The screenplay strives to make Gus (Eastwood) and his daughter Mickey (Amy Adams) the emotional centre, but it muddies their history. On the one hand, Mickey complains of her father having been absent since her mother's early death, being palmed off to aunties and uncles - "rejected". On the other hand she has spent so much time travelling with him on talent spotting tours she knows more about baseball than the entire club crew Gus works for. This relationship thread is not successfully established nor developed. Mickey gives up a significant legal job at her firm, with its risk of losing a partnership spot, readily enough to help her father whose sight is wobbling. That she does so suggests that she has already reconciled with him - which makes her outburst later in the film come too late. Perhaps that should have come first, when old time friend Pete (John Goodman) first asks her to travel with Gus as his eyes.

There remains far too much baseball for those outside the baseball world for us to really connect, especially as so much of the dialogue about the sport is couched in baseball jargon.

Producer Robert Lorenz, a long time associate of Eastwood's, makes his directing debut and a couple of basic errors of judgment: to show how crappy Gus' eyesight is and how grumpy he is, he has Gus stumble over his own furniture and then make a mess of reversing out of his own garage, scraping the car here and there and everywhere. It's all too heavy handed and unnecessary.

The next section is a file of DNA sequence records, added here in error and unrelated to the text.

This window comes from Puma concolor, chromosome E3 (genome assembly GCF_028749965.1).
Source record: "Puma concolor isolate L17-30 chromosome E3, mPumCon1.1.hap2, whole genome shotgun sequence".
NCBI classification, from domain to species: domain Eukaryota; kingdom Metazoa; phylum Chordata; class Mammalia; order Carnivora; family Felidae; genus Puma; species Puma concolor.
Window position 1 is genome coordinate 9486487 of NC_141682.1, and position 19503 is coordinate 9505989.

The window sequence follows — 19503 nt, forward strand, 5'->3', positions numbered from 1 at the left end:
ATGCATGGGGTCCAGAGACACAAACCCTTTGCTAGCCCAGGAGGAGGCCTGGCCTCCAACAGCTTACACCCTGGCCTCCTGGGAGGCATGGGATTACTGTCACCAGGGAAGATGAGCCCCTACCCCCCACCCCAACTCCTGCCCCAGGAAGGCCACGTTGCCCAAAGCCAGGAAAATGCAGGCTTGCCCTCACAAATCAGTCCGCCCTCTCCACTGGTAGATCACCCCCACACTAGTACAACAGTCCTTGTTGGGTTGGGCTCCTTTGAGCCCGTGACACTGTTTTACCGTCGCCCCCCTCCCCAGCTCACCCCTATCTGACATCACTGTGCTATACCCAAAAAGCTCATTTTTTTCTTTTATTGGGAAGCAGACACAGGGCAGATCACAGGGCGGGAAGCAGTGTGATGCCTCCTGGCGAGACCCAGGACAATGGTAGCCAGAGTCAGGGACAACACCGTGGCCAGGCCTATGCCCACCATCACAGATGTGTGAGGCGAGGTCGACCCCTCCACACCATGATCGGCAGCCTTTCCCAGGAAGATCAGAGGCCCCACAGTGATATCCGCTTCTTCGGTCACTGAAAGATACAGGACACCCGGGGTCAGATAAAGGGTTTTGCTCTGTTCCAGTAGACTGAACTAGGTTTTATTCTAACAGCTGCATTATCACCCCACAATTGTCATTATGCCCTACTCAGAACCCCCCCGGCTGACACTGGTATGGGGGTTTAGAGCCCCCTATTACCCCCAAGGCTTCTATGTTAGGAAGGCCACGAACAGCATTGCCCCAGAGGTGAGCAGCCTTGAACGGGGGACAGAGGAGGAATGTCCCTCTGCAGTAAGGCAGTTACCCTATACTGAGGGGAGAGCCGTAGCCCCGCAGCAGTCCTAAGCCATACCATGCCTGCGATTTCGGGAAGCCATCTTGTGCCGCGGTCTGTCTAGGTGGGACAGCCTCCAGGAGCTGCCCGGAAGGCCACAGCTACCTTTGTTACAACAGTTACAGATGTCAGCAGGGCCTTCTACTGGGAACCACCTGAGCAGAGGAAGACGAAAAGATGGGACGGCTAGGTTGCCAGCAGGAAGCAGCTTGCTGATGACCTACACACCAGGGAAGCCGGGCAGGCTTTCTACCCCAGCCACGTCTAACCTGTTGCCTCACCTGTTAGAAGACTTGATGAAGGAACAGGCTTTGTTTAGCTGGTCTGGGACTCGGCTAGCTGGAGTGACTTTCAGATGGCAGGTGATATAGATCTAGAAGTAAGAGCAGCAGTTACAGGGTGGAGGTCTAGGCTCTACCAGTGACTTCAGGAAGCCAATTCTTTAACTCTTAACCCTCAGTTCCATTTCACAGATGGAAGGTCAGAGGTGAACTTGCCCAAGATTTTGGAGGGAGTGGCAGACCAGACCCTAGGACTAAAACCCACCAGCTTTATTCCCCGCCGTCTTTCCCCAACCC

Mickey's crumbling romance with a rather dull cardboard person is not credible, and serves only to allow Johnny (Justin Timberlake) to start wooing her - another layer all to obviously a device in the screenplay. But at least Timberlake makes Johnny a credible and likeable character. It's just not enough to make this a satisfying work.

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(US, 2012)

CAST: Clint Eastwood, Amy Adams, Chelcie Ross, John Goodman, Justin Timberlake Raymond Anthony Thomas, Ed Lauter, Clifton Guetrman, Carla Fisher, George Wyner, Bob Gunton, Jack Gilpin, Matthew Lillard,

PRODUCER: Clint Eastwood, Robert Lorenz, Michele Weisler

DIRECTOR: Robert Lorenz

SCRIPT: Randy Brown


EDITOR: Joel Cox, Gary Roach

MUSIC: Marco Beltrami


RUNNING TIME: 111 minutes